In It for the Long Haul: The Duty to Preserve Social Media Accounts Is Not Terminated Upon an Initial Production

In a recent decision by a federal district court in Ohio, the court admonished a plaintiff in a gender-based pay discrimination for deactivating her LinkedIn account during the pendency of the litigation after making an initial production. The court concluded that plaintiff had violated her duty to preserve pursuant to Rule 37(e), as the conduct resulted in the deletion of relevant and discoverable information that was the subject of a previous court order. The court declined to impose sanctions because plaintiff had in fact produced data from her LinkedIn account and because defendant could not demonstrate prejudice. However, the court did not let plaintiff’s offense go lightly; the court stated that plaintiff’s action was serious and inappropriate.

In Faulkner v. Aero Fulfillment Services, plaintiffs alleged gender-based pay discrimination during their employment with defendant. Pursuant to a court order, plaintiffs had to produce, among other things, the “last three years of social media information.” Plaintiff Faulkner’s counsel followed the directions on the LinkedIn website to download a full data archive in Microsoft Excel format and produced the Excel file to defendant. Subsequently, defense counsel requested the social media information in a different format, a “screenshot” format. But plaintiff’s counsel was unable to produce Ms. Faulkner’s LinkedIn information in the “screenshot” format because the account had already been deactivated. Defendant moved for sanctions under Rule 37(e), arguing that plaintiff spoliated evidence in violation of the court’s order.

The court concluded that Ms. Faulkner initially complied with her obligation to produce the entirety of her LinkedIn account by producing it in the Excel spreadsheet format, but when she subsequently deactivated the account, she “unquestionably” violated her duty to preserve potentially relevant evidence. Plaintiff’s counsel did not offer a reason for plaintiff deleting the account, and the court noted that Ms. Faulkner simply may have not understood her duty of preservation—“a duty incumbent upon her counsel to relate to her.”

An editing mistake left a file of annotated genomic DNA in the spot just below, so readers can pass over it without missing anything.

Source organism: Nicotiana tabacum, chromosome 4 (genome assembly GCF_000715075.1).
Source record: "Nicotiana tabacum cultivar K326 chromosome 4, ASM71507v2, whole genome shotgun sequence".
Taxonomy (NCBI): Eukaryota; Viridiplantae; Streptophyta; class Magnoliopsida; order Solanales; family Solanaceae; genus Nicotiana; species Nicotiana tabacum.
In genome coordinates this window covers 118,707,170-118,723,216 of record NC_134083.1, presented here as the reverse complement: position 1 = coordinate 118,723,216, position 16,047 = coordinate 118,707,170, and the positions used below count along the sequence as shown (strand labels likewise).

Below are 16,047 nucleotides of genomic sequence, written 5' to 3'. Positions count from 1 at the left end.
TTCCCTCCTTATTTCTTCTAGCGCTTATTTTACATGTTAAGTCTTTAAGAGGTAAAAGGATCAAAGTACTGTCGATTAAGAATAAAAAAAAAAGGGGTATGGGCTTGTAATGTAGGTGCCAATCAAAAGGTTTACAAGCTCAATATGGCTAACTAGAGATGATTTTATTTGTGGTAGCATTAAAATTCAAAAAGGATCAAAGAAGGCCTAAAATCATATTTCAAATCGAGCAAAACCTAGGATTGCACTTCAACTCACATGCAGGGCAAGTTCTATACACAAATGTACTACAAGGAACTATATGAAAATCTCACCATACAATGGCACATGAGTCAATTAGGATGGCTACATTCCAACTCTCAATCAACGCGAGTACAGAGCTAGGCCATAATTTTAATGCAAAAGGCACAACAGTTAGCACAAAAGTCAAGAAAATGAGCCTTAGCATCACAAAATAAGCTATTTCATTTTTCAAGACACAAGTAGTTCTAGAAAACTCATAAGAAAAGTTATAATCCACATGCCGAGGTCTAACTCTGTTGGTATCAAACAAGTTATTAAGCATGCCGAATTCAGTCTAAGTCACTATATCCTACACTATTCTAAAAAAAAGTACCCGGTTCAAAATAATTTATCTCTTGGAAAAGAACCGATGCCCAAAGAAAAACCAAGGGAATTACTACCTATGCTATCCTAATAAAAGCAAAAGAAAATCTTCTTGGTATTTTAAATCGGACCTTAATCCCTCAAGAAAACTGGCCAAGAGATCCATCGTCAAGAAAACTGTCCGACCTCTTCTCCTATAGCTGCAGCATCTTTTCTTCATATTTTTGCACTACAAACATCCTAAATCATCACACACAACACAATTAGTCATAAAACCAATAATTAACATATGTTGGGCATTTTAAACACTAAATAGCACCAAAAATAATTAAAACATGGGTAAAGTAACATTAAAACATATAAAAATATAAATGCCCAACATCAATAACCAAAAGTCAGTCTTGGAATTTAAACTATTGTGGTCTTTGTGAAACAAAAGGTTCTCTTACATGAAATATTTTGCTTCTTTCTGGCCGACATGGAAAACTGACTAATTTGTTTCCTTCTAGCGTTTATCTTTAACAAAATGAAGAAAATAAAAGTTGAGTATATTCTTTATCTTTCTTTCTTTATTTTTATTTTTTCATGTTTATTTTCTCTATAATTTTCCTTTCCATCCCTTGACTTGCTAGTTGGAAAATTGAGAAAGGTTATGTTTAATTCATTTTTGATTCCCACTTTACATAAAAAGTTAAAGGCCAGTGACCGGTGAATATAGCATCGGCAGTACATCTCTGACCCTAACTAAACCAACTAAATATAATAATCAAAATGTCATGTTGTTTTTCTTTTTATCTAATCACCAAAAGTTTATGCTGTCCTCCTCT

Defendant also argued that it was prejudiced because it could no longer verify whether plaintiff disclosed all of the relevant data from her LinkedIn account. Defendant argued that the deleted LinkedIn account might reveal that plaintiff may have misrepresented her employment history. The court disagreed, finding that it was a remote possibility that the LinkedIn account, which was activated for less than one year and not used often, would have included prior employment history, dating back to pre-2008. Plaintiff provided other discovery responses that detailed her pre-2008 employment history, and while the existence of alternate evidence was not a “Get Out of Jail Free” card, the court determined that it was a relevant consideration. In addition, the court noted that defendant had not requested a specific form of production, and therefore, plaintiff’s actions did not violate Rule 34(b)(2)(E)(iii), which clearly states that once produced, a party “need not produce the same electronically stored information in more than one form.”

Although the court declined to impose more severe sanctions, such as monetary and/or an adverse jury instruction, the court admonished plaintiff for deleting her LinkedIn account and expressly stated that it did not condone plaintiff’s action. The court left open the possibility of imposing more severe sanctions for any further offenses. In admonishing plaintiff as a sanction pursuant to Rule 37(e), the court does not address what potential prejudice occurred to defendant as a result of the information not being able to be produced in “screenshot format,” i.e., precisely what unique information was “lost” and a result of plaintiff not taking reasonable steps to preserve the account. Because this is a prerequisite to any relief under Rule 37(e)(1) or (2), it is unclear that any sanctions were justified.

Nonetheless, it is imperative that counsel advise clients of their duty of preservation, including maintaining social media accounts, even after initial productions. Counsel should make sure to advise clients of the duty to preserve when litigation is reasonably anticipated in the form of a written litigation hold, and counsel should continue to monitor and remind litigants of the continuing obligation to preserve relevant information during the course of the litigation.

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